Because of the success of the victory garden and the Bluebird Market, this week we will sing and celebrate with a summer harvest thanks giving. We are so appreciative for each person who has helped in any way the community garden and buy-local efforts. Celebrate our summer harvest and the riches all around us in gratitude and paint our hometown with the colors of the wind.

When we act together in green ways that add up to life changing benefits, our lives become like an ever flowing spring of enrichment. Explore with us each week to discover simple ways we can affordably contribute to sustainable and renewable eco-friendly living. Find resources online at and

Planet Garden Such a Simple Thing

Posted in Sustainable Column by planetgarden on July 12, 2009

Such a Simple Thing by Patti Robinson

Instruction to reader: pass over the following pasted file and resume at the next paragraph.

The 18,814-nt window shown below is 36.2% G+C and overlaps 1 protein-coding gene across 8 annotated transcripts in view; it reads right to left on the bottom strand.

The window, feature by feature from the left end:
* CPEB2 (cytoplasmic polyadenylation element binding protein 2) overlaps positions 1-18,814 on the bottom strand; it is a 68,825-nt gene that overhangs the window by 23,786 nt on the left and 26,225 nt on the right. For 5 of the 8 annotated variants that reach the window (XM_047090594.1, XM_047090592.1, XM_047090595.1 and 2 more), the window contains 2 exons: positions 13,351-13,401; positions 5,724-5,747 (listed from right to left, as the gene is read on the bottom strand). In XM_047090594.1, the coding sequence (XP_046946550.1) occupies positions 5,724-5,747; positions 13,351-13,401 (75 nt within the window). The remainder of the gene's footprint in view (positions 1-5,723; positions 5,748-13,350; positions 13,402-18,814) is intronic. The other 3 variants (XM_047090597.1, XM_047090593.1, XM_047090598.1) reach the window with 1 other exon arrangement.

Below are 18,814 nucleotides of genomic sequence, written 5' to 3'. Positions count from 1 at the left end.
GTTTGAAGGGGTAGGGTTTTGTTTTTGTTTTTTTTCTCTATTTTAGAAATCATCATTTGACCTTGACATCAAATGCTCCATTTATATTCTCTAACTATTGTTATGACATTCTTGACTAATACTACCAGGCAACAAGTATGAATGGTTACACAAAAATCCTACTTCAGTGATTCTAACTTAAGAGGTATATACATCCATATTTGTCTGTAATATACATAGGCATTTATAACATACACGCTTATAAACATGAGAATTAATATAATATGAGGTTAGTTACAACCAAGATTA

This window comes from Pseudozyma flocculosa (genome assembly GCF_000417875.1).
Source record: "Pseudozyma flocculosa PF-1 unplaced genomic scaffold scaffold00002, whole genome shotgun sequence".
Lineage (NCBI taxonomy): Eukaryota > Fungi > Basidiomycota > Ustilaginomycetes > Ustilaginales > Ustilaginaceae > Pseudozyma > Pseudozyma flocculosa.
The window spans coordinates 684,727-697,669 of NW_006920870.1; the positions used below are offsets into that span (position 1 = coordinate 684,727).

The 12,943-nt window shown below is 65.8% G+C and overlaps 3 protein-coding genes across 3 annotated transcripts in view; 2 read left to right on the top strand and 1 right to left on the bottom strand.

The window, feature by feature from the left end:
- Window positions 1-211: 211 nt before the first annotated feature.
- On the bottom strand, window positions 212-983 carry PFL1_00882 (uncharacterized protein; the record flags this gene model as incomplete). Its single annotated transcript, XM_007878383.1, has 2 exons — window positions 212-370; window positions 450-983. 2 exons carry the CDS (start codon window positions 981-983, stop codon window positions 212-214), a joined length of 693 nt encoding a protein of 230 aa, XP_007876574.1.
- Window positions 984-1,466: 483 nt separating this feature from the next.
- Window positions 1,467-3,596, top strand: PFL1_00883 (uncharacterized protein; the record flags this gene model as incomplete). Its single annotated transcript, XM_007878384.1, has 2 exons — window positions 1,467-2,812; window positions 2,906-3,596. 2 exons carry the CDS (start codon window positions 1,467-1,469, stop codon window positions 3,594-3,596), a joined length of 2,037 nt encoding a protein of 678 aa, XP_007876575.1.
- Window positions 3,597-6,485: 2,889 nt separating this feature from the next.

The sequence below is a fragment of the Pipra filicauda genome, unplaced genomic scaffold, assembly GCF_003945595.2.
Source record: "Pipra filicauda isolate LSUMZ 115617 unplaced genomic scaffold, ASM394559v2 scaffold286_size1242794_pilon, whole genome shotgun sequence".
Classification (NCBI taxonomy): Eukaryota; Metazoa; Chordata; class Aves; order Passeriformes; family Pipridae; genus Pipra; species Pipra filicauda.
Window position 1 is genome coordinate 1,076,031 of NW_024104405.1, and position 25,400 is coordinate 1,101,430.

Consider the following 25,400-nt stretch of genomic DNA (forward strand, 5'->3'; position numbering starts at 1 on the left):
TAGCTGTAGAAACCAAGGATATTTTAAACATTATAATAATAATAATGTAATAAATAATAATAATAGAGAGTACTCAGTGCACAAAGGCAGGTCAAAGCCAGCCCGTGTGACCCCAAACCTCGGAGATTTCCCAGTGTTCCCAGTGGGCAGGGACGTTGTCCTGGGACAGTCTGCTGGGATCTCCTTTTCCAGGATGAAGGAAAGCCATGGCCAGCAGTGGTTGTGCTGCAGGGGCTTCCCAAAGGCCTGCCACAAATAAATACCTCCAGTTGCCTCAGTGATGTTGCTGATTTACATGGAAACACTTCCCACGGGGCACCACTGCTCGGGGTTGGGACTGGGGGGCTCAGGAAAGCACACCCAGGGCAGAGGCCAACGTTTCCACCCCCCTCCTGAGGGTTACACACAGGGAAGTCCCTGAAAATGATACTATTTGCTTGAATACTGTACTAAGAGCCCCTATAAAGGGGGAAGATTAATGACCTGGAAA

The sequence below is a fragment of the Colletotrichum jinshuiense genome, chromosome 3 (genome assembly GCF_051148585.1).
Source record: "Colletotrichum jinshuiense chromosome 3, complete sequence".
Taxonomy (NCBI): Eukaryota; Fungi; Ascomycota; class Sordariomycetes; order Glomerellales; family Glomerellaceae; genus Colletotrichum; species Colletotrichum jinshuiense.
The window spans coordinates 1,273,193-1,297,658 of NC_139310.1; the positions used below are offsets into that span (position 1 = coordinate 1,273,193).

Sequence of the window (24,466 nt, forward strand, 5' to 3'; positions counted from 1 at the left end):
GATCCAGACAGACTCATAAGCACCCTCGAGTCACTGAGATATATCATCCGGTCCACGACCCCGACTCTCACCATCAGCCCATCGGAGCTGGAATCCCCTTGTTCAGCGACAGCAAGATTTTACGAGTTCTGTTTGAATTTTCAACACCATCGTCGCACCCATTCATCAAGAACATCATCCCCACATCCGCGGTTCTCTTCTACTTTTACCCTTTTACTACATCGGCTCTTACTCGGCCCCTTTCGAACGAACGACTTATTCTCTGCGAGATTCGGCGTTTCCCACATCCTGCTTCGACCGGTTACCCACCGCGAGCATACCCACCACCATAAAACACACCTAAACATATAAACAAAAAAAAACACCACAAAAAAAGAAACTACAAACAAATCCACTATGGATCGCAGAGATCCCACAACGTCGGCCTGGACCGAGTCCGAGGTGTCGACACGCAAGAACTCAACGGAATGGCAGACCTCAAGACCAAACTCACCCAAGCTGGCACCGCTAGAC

It’s so nice when a song about jasmine and a curtain blowing in the breeze brings to mind everything I love about summertime in Georgia. A summer breeze is such a simple thing but doesn’t it feel wonderful on a hot day when the wind cools us off. We have had a busy summer but not so hurried that there is no time to just stop and breathe in simple things like ripe watermelons and ceiling fans. When I think about moments that are the most memorable and meaningful in my life they are rarely complex. Most often it is the simple purity of an unexpected kindness or a beautiful vista that causes me to catch my breath. Just a few simple words at a precise moment can have more power than speeches of rambling complicated persuasions. One time I was driving my son when he was still in a baby carseat and we were going to the farm from Atlanta. Somehow without realizing it I took the wrong turn on the Perimeter and before I knew it we were on another Interstate and I was so lost. It was upsetting and so I called my husband and said I am so lost I can’t even tell you where I am to try to find the way. He encouraged me a bit and I gave him some landmarks and where I had taken turns and he directed me on the way to go and said you will be here soon. It was a simple wrong turn but continuing on the wrong way would have prevented us from arriving at our chosen destination. My son said the simple words, “You can make it, Mom.” How sweet to hear that somebody believes in you. Those are the simple things that sustain us. Like the motto we had with the Tiger Cubs, “Keep it simple, keep it fun.” It has been said that all big ideas can be written on a napkin. If it takes more, it is too complicated. So what can we add to raindrops on roses and bright copper kettles? I have a friend that said to me she just had a bubble moment. I didn’t need to ask her what that meant because for me it’s when the whir of life fades and a crystal clear moment will float forever. When I think about going green, it is such a simple thing. It’s like a bubble moment that brings us into an action that really is not difficult at all. Nothing complicated or unmanageable. The very principle of green is simple and sustainable and do-it-yourself. The key to green is the power of one does make a diference. Small simple things add up to a way of living and collectively have a tremendous impact. Like buying local. If we all redirect a small amount one-day-a-week to local people, the impact would be life changing for our community. And recycling. Not recycling really does add up to wastefulness that no responsible citizen would advocate when there is a simple alternative. That’s why the fun State of Georgia recycling campaign is called You Gotta Be It’s such a simple thing to recycle rather than Tommy, the non-recycler’s, idea of moving us all to another planet after we trash this one. When we act together in green ways that add up to life changing benefits, it’s such a simple thing to enrich our lives. Explore with us each week to discover simple ways we can affordably contribute to sustainable and renewable eco-friendly living. Find resources online at and Follow us at